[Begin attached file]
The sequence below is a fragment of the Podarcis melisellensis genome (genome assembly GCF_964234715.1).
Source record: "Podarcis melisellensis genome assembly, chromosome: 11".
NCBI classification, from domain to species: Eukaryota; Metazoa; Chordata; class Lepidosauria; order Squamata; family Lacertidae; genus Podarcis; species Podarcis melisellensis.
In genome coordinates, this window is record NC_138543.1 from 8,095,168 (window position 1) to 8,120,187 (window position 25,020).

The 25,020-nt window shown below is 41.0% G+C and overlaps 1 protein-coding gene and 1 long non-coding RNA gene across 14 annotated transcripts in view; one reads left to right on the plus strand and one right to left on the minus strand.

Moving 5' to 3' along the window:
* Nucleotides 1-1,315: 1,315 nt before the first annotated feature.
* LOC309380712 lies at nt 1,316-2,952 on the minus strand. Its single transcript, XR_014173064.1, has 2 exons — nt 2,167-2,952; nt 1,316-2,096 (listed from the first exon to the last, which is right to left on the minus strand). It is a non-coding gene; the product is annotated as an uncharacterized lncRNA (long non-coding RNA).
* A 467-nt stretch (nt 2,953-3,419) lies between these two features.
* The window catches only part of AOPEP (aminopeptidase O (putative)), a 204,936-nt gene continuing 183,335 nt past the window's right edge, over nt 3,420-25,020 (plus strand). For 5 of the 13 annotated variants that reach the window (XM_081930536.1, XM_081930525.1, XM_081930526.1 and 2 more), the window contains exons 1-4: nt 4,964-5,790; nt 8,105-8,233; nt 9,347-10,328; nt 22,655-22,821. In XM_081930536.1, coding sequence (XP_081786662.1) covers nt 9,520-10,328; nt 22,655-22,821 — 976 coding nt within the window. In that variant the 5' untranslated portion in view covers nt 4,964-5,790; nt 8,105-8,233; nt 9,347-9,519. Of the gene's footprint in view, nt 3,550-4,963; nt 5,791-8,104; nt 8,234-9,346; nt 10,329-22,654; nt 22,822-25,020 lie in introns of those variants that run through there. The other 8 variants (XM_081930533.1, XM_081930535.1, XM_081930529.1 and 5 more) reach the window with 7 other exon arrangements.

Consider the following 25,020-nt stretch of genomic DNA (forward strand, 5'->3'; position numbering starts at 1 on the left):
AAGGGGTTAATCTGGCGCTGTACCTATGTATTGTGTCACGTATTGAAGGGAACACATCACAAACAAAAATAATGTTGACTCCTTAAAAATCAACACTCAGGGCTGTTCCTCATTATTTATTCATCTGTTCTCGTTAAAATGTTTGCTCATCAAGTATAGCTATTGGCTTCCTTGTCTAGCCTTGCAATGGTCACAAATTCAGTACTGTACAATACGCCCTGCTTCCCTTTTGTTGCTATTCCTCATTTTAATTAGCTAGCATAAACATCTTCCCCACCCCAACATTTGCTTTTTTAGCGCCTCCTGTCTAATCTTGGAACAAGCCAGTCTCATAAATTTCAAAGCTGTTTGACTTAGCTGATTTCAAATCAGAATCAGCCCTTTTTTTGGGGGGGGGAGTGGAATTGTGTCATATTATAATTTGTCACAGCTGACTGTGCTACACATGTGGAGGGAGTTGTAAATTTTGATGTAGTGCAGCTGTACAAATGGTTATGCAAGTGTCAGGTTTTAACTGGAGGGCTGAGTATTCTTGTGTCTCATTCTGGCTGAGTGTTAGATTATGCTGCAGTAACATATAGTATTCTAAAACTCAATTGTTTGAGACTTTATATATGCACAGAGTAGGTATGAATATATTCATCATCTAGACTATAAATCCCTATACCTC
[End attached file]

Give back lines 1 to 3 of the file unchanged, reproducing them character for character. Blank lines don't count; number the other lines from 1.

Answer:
The sequence below is a fragment of the Podarcis melisellensis genome (genome assembly GCF_964234715.1).
Source record: "Podarcis melisellensis genome assembly, chromosome: 11".
NCBI classification, from domain to species: Eukaryota; Metazoa; Chordata; class Lepidosauria; order Squamata; family Lacertidae; genus Podarcis; species Podarcis melisellensis.